Click below for answers to Frequently Asked Questions regarding the Wills for Heroes Program.
Absolutely. In fact, attorney volunteers are specifically instructed not to solicit your business. Although the program coordinator will keep your questionnaire for statistical purposes the attorney volunteers will have no way of getting back in touch with you once your Will is completed.
An Estate Plan has a lasting effect on you and your family. What you do now affects physical and financial care issues if you become incompetent and what your family may have after you die. Your plan may include: Will; Power of Attorney and Advance Directive for Health Care (“Living Will”); You must plan carefully and that requires you think about your situation, family, and desires. Do so now while you have the time to reflect.
Please make sure you also review any beneficiary designations on life insurance, retirement plans, annuities and IRAs to make sure they are correct and up to date. Look at them at least every two-three years. If you die with a spouse and child but forgot to change your beneficiary designations that named your parent or former partner – the fact that you married and have a child does not change the distribution of those assets. The asset will go to the person named – the parent or former partner – instead of those you would now name.
A Will is a legal document that states your desires concerning what will happen to your assets after your death. A Will also contains other specific directions from you concerning who is to implement your instructions (your personal representative) and, perhaps, who will care for any minor or disabled children (your guardian) you may leave behind. A Will is especially important for parents with young children. You should name a guardian (and preferably a successor) for your children in case the other parent also dies while a child is a minor (under age 19).
A Will is simply a way for you to express how you want your assets distributed upon death. In your Will, you may nominate a person to serve as Personal Representative, nominate a guardian for your minor children to serve if the children’s other parent is deceased.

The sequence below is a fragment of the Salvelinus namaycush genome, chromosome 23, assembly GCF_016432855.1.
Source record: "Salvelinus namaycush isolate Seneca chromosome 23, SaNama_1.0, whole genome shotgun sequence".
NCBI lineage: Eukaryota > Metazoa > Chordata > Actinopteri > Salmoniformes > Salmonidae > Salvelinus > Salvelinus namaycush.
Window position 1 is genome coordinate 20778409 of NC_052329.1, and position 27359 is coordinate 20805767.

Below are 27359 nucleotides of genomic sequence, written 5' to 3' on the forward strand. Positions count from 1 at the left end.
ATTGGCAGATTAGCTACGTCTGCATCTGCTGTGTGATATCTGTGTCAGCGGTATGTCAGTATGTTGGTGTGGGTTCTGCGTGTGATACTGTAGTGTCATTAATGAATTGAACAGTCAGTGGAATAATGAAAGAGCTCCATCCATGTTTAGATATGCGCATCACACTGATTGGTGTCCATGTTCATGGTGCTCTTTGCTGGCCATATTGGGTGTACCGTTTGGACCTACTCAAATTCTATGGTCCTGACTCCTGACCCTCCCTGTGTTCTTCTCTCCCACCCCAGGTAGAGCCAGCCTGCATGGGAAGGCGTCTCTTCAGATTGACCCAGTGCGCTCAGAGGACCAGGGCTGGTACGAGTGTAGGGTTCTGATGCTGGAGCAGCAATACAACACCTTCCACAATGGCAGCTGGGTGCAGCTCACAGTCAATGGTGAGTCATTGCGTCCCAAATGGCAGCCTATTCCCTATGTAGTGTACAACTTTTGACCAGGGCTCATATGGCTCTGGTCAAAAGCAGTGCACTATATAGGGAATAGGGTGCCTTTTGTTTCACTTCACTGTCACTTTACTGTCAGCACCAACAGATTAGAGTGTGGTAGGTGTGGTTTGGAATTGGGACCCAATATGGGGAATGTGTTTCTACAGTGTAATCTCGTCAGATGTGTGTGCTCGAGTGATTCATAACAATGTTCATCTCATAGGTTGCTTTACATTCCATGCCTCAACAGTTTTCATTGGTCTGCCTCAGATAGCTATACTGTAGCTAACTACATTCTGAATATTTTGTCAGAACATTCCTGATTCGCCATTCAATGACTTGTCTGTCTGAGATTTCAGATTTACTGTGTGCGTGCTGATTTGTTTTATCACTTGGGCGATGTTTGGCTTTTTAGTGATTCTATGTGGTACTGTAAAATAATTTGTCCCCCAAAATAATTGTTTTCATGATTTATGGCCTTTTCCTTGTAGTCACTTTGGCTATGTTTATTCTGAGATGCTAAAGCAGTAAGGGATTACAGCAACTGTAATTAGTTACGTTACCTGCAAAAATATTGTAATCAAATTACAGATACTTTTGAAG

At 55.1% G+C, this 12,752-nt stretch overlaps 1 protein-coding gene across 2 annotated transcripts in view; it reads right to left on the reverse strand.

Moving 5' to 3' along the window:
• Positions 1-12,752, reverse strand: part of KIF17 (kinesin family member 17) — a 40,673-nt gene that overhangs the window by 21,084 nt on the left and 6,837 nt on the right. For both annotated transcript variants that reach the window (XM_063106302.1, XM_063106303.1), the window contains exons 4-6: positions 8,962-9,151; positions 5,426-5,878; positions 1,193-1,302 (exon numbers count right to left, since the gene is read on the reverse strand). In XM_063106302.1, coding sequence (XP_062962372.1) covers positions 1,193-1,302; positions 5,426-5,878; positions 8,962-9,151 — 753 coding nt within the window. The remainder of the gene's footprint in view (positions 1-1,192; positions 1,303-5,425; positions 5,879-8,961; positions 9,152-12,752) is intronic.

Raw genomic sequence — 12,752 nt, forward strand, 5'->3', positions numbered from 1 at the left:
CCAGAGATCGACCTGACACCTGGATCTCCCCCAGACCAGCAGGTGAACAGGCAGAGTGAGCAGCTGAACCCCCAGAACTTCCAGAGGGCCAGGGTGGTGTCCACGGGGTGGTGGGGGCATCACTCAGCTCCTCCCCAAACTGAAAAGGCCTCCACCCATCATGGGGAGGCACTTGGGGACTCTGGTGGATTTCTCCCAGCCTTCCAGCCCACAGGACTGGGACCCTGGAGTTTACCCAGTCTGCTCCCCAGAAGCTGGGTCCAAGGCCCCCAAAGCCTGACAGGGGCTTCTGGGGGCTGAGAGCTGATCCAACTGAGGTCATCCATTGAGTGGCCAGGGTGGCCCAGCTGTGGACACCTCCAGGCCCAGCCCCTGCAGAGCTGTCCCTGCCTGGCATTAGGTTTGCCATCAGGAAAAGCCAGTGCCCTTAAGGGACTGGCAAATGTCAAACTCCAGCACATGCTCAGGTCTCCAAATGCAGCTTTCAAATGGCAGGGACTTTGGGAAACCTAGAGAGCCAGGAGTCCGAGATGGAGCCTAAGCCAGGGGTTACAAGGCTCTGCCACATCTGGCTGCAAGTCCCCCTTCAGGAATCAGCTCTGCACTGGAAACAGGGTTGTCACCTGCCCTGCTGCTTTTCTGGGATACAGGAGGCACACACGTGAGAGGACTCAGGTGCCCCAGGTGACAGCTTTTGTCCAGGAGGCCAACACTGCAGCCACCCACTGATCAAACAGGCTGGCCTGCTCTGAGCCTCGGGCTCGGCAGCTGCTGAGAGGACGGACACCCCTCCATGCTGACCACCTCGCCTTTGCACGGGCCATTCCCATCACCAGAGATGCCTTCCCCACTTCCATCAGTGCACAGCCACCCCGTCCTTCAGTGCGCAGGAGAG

A Trust is a contract between yourself as Trustor and a Trustee. The Trustor is the person that creates the trust; the Trustee manages the trust. The beneficiary of a revocable trust is often the Trustor during the Trustor’s lifetime. A trust can include more detail about your goals in case you become disabled and how you want your beneficiaries to receive your assets upon your death (in trust, outright, or over a certain term). This is especially important for planning for children with disabilities, for children that cannot handle money and for children that you want protected from creditors and failed marriages. A revocable trust typically becomes irrevocable at the death of the Trustor. There are also irrevocable trusts and other advanced estate planning that can be done.
You should consult with an estate planning attorney about whether a trust is appropriate for your situation. Signing a Will through this program puts your current goals in writing. If necessary, you can always modify your Will later.
If you die without a valid Will, Alabama law determines what happens to your assets. Your wishes will not be considered and therefore your assets may not go where you want them to go. In Alabama, if you have a spouse and children from a former relationship, your children receive half of your estate. See Alabama Code 1975 § 43-8-41(4)
No. For example, proceeds of life insurance policies and retirement plan assets are distributed as you direct in a beneficiary designation form. A bank account that you own jointly with another person will presumptively go to the other joint owner. Real estate that is owned as joint tenants with rights of survivorship will go to the survivor upon the death of the first joint owner. It is extremely important that you coordinate the disposition of these assets with the disposition of the assets of your estate, as provided for in your Will.
Probate is a court procedure by which a Will is proved to be valid or invalid. The probate process accomplishes the transfer of your assets from your name to your beneficiaries under your Will.
A Will does not avoid probate. During the probate process, the Will, if any, is submitted to the Court with paperwork asking for a Personal Representative (PR) to be appointed. Upon appointment, the PR collects the assets; notifies heirs and creditors; pays administrative expenses; pays statutory allowances, if applicable; pays any taxes; pays any creditors in a priority set in Alabama statutes; and distributes the remaining assets, if any, to the beneficiaries.